2011 Arbitration Case Law | U.S. Supreme Court


Welcome to Disputing‘s 2011 Year-End Highlights. During this year, the U.S. Supreme Court decided several cases related to arbitration:

  • On April 27, 2011, in a 5-4 decision, the United States Supreme Court ruled that the the Federal Arbitration Act preempted California law with regard to class arbitration in AT&T Mobility, LLC v. Concepcion, 09-893, (April 27, 2011). Read James Gaitis guest-posts about the case here and here.
  • On May 17, 2011, the U.S. Supreme Court denied certiorari (No. 10-1213) to Trustmark Ins. Co. v. John Hancock Life Ins. Co., 631 F.3d 869 ( 7th Cir. 2011). The Seventh Circuit had held that an arbitration panel has authority to determine what a confidentiality agreement requires, when the agreement was closely related to an insurance arbitration that was already underway.
  • On June 14, 2011, the U.S. Supreme Court granted certiorari to Affiliated Computer Services, Inc. v. FensterstockNo. 09-1562-cv. In Fensterstock v. Education Finance Partners, Inc., No. 08-CV-3622, 2009 U.S. Dist. LEXIS 30457 (S.D.N.Y. 2009) the U.S. District Court for the Southern District of New York had held that an arbitration agreement containing a class action waiver within a student loan promissory note is unconscionable and unenforceable as a matter of California law. Read more here.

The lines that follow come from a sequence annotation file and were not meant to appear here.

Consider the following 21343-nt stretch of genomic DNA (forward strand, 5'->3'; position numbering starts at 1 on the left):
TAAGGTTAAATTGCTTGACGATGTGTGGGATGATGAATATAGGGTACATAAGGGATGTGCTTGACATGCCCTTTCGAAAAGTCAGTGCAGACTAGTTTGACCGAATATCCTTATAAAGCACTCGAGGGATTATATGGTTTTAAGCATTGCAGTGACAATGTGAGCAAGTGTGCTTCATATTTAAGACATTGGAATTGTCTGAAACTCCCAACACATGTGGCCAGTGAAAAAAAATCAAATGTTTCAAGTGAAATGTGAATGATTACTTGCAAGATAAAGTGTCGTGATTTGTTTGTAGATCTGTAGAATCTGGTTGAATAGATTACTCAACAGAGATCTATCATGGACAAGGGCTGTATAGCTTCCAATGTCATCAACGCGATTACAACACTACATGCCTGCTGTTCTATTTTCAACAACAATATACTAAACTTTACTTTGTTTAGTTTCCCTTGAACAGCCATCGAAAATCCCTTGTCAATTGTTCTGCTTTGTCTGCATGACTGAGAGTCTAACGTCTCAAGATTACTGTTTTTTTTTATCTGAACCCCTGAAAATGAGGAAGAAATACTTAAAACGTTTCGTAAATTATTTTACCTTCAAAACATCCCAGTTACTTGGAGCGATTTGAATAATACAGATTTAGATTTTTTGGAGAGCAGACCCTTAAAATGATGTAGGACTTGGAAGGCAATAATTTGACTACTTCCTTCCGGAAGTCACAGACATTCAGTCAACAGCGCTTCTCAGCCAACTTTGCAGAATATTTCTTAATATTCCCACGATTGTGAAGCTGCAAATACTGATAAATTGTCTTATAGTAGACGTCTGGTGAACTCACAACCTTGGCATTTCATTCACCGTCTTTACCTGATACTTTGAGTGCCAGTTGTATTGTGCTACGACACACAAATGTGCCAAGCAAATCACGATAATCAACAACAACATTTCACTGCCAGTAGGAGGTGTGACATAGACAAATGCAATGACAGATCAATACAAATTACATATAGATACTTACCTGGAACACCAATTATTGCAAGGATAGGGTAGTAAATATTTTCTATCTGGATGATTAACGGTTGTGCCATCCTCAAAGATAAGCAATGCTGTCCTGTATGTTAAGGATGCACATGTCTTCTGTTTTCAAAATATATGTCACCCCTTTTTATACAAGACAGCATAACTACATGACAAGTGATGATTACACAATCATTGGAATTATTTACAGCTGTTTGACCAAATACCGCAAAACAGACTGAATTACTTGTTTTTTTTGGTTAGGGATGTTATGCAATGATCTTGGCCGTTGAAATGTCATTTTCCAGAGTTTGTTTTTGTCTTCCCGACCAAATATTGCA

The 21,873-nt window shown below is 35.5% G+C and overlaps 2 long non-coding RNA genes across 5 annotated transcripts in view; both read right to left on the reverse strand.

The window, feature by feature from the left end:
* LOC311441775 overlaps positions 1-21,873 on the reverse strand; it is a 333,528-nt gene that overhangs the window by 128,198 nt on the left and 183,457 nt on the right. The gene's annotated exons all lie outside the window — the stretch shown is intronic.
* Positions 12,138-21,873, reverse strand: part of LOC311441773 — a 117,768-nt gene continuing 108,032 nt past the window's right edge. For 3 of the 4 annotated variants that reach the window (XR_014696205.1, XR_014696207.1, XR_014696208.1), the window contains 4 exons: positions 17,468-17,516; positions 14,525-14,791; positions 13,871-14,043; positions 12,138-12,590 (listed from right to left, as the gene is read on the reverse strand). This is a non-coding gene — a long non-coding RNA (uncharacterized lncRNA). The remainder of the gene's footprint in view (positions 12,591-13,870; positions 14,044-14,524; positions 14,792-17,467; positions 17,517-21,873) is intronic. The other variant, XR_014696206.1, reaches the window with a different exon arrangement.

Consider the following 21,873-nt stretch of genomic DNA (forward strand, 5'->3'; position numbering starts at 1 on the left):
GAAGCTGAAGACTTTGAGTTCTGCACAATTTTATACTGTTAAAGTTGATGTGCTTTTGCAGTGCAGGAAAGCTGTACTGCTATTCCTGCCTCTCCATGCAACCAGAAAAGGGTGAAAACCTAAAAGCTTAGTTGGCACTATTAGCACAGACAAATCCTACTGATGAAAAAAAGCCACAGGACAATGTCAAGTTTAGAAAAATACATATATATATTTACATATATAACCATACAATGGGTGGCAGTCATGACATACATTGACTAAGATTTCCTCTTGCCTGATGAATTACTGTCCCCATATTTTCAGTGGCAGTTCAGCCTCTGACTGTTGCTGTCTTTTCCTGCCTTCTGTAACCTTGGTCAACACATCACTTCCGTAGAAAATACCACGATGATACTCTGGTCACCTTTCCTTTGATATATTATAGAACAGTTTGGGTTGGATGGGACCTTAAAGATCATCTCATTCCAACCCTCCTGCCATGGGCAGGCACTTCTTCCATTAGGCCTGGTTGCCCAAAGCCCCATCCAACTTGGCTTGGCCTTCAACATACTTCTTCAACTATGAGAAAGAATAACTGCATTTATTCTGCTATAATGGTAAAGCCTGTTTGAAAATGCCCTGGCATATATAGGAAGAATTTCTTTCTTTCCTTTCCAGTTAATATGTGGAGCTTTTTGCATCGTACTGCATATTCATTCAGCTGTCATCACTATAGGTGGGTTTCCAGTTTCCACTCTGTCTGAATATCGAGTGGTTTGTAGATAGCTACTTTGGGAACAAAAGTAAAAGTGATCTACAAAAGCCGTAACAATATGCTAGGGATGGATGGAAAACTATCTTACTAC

• On November 7, 2011, the U.S. Supreme Court held that courts must enforce arbitration agreements even if the plaintiff’s Complaint contains nonarbitrable claims. In KPMG LLP v. Cocchi565 U.S. ___ ( 2011) the Fourth District Court of Appeal of the State of Florida upheld a trial court’s refusal to compel arbitration in a lawsuit involving claims brought against the auditing firm KPMG LLP(“KPMG”) by investors owners of a limited partnership (“Respondents”) who were defrauded by Bernie Madoff. Respondents alleged four causes of action: negligent misrepresentation; violation of the Florida Deceptive and Unfair Trade Practices Act; professional malpractice; and aiding and abetting a breach of fiduciary duty. Read more here.
  • On November 14, 2011 the U.S. Supreme Court remanded Branch Banking and Trust v. Gordon for the Eleventh Circuit to reconsider its decision in light of AT&T Mobility LLC v. Concepcion, 563 U. S. ___ (2011). In Gordon v. Branch Banking & Trust, 419 Fed. Appx. 920 (11th Cir. Fla. 2011) the Eleventh Circuithad ruled that an arbitration provision in a consumer checking account agreement was unenforceable because the arbitration provision’s non-severable waiver of the right to a class action was substantively unconscionable under Georgia law.

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